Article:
THE VIDEO BEGAN like so many others. YouTubers Myka and James Stauffer, in the glow of camera-friendly lighting, staring into the lens. But this time, instead of energetically updating their roughly 1 million subscribers (over 700,000 on Myka’s YouTube channel and over 300,000 on the family’s vlog, The Stauffer Life) on their “kiddos” or Myka’s “mommy morning routine” or vegan-meal ideas, the couple had somber expressions. “This is by far the hardest video James and I have ever publicly had to make,” said Myka. Wearing white shirts that matched the linens on the bed where they sat, the Stauffers revealed that they had placed Huxley, their then almost 5-year-old autistic son from China— whose adoption process and life they had documented for more than three years— with “his now new forever family.” Myka and James tearfully explained that the extent of Huxley’s needs had not been clear when they’d adopted him, that it was never supposed to happen this way, and that they loved him.
Some viewers were sympathetic, but the video, which was posted in late May, also fueled outrage. The Stauffers lost thousands of subscribers, and Facebook and Instagram accounts sprung up demanding “Justice for Huxley” and “Cancel Myka & James Stauffer.” Brands that had worked with Myka to promote their products— including Fabletics, Suave, Danimals, and Playtex Baby— distanced themselves. They were even subject to a sheriff ’s-office investigation after detractors suggested their other children might be endangered. In the kindest light, Myka, now 33, and James, 35, were painted as well-meaning but naïve parents who had gotten in over their heads; in the harshest, they were fame-hungry narcissists who’d exploited a child for clicks and profit only to discard him when caring for him proved too difficult.
According to the U.S. Department of Health and Human Services, anywhere from one percent to 5 percent of the more than 100,000 adoptions in the U.S. each year are legally terminated in what’s called a “dissolution”—making the Stauffers’ decision to relinquish custody rare but not unheard of. Had they not shared Huxley’s adoption with the world, building an audience from videos about everything from his medical diagnoses to his food anxiety, they would be dealing with a private family tragedy rather than a public scandal. Instead, the Stauffers have been held up as examples of what is wrong with both influencer and adoption culture—and what can happen when a child is caught at the intersection.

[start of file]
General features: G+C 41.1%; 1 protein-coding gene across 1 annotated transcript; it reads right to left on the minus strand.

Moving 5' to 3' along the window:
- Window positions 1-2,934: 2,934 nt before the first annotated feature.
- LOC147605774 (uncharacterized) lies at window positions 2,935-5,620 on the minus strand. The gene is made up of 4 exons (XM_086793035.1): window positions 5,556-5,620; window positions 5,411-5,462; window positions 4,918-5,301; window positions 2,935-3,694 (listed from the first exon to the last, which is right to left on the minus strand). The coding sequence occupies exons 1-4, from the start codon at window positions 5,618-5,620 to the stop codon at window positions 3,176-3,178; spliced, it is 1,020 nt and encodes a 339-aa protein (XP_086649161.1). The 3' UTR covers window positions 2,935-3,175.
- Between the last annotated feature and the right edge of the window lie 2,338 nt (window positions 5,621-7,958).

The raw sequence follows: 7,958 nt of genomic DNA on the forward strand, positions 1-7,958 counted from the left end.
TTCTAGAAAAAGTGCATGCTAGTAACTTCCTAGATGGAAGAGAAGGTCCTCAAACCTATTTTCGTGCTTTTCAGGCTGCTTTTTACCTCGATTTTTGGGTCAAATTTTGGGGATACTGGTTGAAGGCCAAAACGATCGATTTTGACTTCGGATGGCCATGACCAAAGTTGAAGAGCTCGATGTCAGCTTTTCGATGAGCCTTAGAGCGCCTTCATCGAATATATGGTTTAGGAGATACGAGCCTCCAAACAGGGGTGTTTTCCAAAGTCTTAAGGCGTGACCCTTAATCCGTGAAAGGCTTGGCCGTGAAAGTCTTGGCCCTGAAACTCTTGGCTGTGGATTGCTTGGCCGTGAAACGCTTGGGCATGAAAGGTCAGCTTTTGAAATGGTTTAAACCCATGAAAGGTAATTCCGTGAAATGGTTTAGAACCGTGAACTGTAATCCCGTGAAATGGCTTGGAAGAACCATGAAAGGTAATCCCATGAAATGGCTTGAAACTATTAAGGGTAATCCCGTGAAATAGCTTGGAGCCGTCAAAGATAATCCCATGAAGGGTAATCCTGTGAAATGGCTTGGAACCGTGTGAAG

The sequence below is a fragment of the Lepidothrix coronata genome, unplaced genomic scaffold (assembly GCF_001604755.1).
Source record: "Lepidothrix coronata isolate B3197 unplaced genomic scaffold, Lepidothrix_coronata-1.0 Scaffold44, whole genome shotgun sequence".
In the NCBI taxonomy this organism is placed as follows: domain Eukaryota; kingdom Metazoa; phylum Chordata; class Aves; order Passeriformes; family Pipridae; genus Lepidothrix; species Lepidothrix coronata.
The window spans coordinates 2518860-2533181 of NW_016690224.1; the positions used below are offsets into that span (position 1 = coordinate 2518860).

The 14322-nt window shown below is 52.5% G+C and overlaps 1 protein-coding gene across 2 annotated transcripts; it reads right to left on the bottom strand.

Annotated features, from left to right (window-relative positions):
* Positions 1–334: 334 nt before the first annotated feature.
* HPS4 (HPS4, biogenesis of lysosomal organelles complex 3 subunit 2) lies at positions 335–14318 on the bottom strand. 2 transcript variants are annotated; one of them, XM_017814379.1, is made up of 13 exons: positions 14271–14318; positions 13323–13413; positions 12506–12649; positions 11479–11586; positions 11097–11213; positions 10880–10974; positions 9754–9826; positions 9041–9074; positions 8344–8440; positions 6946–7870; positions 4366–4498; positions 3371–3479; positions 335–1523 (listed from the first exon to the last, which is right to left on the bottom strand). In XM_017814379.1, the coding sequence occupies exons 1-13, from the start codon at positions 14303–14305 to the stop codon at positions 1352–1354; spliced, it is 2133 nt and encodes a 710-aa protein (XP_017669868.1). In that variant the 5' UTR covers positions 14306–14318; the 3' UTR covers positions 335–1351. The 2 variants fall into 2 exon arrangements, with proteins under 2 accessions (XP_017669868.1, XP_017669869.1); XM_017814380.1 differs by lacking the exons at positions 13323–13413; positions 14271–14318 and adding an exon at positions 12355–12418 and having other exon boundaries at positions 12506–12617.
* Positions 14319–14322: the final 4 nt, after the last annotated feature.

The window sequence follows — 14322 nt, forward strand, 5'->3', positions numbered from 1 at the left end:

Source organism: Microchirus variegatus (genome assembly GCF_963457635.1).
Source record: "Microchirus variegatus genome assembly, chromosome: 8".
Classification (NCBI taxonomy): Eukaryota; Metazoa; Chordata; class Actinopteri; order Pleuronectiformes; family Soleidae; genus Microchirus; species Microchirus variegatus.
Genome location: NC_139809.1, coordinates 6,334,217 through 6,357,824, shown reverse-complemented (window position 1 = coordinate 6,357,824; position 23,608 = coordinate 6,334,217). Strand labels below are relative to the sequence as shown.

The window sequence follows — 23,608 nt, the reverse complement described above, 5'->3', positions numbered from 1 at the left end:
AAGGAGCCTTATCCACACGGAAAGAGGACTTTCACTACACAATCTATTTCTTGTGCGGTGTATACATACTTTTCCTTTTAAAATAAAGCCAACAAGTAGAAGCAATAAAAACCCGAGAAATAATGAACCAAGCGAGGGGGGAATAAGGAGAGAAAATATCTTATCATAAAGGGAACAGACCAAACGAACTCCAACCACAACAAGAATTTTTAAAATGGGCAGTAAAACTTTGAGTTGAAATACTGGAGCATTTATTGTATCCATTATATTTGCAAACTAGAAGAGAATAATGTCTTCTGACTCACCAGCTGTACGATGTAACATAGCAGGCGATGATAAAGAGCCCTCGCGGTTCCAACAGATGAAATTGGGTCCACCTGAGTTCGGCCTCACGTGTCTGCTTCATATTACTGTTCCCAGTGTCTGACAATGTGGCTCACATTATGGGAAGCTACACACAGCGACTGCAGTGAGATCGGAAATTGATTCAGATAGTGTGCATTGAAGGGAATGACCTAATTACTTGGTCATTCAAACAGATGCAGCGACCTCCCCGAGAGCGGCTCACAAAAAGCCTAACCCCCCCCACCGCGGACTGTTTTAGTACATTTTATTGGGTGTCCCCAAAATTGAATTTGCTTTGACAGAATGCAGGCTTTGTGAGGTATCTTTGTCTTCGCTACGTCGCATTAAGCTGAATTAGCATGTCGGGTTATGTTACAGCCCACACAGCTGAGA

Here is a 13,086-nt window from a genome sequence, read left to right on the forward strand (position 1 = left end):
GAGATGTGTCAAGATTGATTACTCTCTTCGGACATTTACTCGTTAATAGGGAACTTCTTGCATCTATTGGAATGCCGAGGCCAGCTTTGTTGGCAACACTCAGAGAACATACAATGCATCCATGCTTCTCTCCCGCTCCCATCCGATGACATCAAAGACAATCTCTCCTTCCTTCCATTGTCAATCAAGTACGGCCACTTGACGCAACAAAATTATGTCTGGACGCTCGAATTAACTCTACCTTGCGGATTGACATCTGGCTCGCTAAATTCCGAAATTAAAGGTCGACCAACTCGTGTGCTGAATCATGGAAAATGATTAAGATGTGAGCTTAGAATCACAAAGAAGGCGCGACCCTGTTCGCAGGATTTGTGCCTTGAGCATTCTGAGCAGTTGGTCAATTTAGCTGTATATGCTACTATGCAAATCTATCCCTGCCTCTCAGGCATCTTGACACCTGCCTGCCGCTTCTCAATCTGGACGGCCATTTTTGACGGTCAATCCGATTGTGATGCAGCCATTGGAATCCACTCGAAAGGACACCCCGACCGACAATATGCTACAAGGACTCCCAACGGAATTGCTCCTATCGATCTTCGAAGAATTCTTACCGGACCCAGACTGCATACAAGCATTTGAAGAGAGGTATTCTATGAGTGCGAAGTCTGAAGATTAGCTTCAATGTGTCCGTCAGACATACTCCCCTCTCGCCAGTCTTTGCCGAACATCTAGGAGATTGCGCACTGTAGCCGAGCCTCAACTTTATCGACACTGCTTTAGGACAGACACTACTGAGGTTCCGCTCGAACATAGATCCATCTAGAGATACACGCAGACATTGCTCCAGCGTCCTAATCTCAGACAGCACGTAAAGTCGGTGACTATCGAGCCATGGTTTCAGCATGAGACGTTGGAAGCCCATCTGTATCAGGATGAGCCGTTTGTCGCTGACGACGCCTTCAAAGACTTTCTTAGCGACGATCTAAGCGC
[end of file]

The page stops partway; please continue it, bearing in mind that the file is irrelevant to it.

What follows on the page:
BEFORE SHE WAS Myka Stauffer, adoption vlogger, she was Myka Bellisari, a nurse and single mother living in Ohio, posting weight-loss videos to her YouTube channel. This was 2012, around the time she met James on OkCupid. After they moved in together in Indianapolis and got pregnant, the couple started The Stauffer Life, where they vlogged about their relationship and growing family. In 2014, they were married, and Myka began a channel using her new last name. With James’s support, she quit nursing; by Myka’s own telling, his job as an engineer paid “at least three times” what she was making. She began selling clothes on eBay while filming for her channels. Eventually, she said, James convinced her to focus on YouTube full time.
Back then, much of their most-viewed content centered on the couple’s quest to get pregnant again. Myka and James, who declined to be interviewed for this story but whose digital footprint spans countless hours of testimonials, showed an early willingness to share deeply personal moments. They were rewarded for it. Clips titled “my miscarriage story at 6 weeks pregnant!!!” and “live pregnancy test! am i pregnant?!!!” received hundreds of thousands of views, while videos about healthy breakfasts or Myka’s favorite things fell flatter. The couple studied YouTube analytics—Myka has called James “an SEO god”—and leaned further into family vlogging.
They came off as a young, attractive couple dedicated to their kids and to each other without losing their sense of humor. Myka, with her ombré highlights, high cheekbones, and considered, casual outfits (her aesthetic might be described as mature-Coachella, Moon Juice–meets–the–mall), poured herself into decorating, cooking, and child-rearing. James was Super Dad, the devoted partner with endless energy for work and family. Myka described him as “the man of my dreams.” They seemed equally ambitious, with Myka happily oversharing the details of their life and James more than willing to hold the camera when he wasn’t also in front of the lens.
By 2016, Myka was homeschooling—a trend among top family vloggers—and James had started a car-detailing channel, Stauffer Garage, restoring his Honda Civic for early material. With their three kids, the family moved to Ohio. They remained on the lower rung of influencers. Other YouTubers had grown their audiences by sharing family milestones, and, in a 2019 interview, James acknowledged that “peak moments” could increase viewership. New homes play well, as do pregnancy and new babies (many successful family vloggers have four kids or more).
Myka said she’d long wanted to adopt; at one point, she and James talked about having six or seven children, with multiple adoptions, and were specifically interested in a child from Africa. James was more reluctant, she said, and after several conversations, she finally pleaded, “Can you please, please in your heart just consider adoption? Just really genuinely think about it, because it’s really important to me.” He ultimately agreed, and, later in 2016, the couple posted a video announcing their plans to adopt and their intent to take viewers along with them on their “journey.”